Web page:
I spent the summer nurturing reading in myself and in doing so I realized the importance of nurturing reading in our students. While we can not discount  the importance of our students having time in their day to read books at a level that they can read independently to build fluency.  We also must nurture a love and excitement of reading in our classrooms.

Screen Shot 2015-10-13 at 8.41.17 PM



Teacher Research: Thinking About Story Workshop Part 1

Posted on: December 12th, 2014 by lschwartz No Comments

We learn more by looking for the answer to a question and not finding it than we do from learning the answer itself.~ ~Lloyd Alexander

This year, I have continued my work with Louesa Byrne at Thompson Elementary and Story Workshop.  Our project evolved from a visit to Opal School in Portland, Oregon, June 2013. The Opal School is a K-5 school guided by the principles of the early childhood schools of Reggio Emilia. During our visit to Opal School we witnessed Story Workshop and wondered what story workshop would look like in our context.

Questions guiding our inquiry:

  • What is the role story workshop in supporting literacy development?
  • How can we integrate essential skills of reading and writing into story workshop?
  • What will be the affect on students’ knowledge of story and vocabulary development through regular participation in story workshop?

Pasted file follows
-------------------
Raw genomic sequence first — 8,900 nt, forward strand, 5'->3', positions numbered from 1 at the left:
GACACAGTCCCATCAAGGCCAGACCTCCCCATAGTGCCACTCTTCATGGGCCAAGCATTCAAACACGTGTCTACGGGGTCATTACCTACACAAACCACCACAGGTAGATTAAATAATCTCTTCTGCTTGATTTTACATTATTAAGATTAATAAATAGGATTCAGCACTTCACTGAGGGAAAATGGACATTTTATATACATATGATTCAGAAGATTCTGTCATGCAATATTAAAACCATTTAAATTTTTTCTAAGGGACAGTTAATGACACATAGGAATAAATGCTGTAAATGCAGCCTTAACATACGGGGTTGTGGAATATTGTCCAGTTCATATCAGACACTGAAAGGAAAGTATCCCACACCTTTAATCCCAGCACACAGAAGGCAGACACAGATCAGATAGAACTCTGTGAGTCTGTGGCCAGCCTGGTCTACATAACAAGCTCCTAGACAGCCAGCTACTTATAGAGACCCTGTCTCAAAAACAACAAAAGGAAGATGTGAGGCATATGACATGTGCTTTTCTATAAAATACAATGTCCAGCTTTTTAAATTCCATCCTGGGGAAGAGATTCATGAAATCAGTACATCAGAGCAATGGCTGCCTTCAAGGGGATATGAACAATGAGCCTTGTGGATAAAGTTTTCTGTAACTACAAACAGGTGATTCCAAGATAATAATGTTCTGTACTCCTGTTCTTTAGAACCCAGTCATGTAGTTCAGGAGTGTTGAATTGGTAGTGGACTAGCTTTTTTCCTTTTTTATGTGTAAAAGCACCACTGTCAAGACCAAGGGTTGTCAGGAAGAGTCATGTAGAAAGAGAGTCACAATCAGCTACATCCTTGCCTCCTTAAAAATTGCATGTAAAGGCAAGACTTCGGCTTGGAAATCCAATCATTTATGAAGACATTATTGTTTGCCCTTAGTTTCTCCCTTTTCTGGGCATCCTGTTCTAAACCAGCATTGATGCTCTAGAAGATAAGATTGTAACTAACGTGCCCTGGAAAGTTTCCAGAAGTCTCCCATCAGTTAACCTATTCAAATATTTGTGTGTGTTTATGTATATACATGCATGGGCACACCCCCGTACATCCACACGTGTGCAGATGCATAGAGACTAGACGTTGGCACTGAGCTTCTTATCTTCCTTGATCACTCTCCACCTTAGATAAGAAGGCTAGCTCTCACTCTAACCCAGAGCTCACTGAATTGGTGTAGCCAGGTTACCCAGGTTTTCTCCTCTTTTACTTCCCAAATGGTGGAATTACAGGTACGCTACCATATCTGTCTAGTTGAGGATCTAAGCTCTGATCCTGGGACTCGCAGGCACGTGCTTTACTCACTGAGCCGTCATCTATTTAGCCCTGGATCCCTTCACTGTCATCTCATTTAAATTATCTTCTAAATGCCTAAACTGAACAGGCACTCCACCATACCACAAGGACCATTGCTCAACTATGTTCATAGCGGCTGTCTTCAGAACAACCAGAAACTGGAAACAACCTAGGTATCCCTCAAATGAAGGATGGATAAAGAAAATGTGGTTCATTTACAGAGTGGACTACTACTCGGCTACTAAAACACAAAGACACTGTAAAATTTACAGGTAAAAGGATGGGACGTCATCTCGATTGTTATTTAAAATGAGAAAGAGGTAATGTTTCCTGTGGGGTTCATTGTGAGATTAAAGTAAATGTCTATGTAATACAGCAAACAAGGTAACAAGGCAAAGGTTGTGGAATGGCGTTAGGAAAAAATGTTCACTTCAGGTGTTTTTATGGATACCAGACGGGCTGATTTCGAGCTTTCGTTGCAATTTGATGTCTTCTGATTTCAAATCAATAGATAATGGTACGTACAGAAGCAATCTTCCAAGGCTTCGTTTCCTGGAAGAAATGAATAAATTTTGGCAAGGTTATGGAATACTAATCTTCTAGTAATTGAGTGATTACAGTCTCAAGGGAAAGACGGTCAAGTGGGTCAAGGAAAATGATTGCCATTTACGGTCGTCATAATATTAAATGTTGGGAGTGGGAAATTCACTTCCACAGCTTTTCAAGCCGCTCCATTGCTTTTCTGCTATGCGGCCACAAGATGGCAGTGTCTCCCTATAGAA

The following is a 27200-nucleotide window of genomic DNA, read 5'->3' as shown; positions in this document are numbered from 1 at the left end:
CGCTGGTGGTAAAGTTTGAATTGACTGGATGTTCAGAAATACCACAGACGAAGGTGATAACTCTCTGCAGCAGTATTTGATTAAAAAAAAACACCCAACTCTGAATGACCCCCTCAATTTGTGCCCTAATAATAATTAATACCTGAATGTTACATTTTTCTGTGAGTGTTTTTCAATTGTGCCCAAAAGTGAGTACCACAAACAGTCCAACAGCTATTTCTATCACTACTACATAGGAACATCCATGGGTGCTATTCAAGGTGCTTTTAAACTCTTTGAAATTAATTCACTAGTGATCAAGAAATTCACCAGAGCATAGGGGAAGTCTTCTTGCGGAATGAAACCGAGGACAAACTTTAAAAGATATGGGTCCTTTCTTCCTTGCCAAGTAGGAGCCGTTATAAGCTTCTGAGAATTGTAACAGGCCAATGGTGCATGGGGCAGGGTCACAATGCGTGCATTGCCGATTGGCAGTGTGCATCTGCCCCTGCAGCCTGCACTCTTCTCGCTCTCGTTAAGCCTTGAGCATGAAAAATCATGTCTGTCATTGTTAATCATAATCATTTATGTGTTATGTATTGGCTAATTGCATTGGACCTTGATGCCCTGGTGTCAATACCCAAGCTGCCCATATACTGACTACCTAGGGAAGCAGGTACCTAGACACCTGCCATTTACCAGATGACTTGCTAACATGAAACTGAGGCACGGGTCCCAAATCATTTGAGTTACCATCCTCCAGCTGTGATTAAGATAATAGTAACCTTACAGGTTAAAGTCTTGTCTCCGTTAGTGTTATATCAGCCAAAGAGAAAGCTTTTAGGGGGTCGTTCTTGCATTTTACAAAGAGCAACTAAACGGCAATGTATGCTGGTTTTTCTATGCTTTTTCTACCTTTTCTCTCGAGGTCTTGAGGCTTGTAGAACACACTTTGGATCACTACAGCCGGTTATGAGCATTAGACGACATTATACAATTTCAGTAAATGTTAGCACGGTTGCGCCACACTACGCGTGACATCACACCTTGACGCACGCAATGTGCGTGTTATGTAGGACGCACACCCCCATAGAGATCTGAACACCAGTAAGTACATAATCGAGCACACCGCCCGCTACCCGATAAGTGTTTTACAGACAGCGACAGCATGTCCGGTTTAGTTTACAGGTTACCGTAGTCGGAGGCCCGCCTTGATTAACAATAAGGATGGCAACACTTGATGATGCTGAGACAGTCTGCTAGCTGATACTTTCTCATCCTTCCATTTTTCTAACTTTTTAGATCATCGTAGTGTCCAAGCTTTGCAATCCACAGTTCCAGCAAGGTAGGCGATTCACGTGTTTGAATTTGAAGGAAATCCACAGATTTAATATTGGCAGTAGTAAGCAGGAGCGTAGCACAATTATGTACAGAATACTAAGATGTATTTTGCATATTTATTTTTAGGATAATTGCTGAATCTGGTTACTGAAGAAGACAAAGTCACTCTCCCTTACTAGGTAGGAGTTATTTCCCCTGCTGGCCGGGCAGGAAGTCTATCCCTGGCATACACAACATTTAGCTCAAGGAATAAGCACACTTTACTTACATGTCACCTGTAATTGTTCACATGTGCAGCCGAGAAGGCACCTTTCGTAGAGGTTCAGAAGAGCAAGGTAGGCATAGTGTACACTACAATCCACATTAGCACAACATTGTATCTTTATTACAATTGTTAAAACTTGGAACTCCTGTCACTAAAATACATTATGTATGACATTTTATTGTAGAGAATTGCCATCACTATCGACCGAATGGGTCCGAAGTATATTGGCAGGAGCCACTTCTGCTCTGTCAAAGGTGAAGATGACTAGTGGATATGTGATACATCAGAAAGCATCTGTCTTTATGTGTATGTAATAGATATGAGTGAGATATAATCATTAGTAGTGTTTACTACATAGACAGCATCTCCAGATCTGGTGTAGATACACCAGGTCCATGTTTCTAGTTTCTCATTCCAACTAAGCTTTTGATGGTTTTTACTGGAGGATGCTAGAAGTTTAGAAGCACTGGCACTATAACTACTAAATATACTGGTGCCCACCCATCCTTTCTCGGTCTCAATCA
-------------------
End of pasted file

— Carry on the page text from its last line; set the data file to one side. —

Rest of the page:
Story workshop operates under the belief that everyone has a story to tell and that stories can be communicated in many different ways.  Students build their language and literacy development by building and representing stories with a variety of objects.

In the workshop, children are given provocations in the form of materials such as blocks, paint, sand, play-dough and loose parts.  The children build, play and make the story come alive in their actions and words. As teachers, we document their stories to make their learning visible and give space for the students to be authors and communicate their many stories. We capture these stories through photographs, audio recordings and recording their stories.

During this first months of school, our focus has been on establishing some routines within story workshop, the creation stories using different materials and the ability to tell a story orally.  We record the children’s stories using photos and the program Pages.

Our big ideas for the students:

  • Everyone has a story to tell
  • Authors find ideas for stories in different places
  • Stories emerge from different materials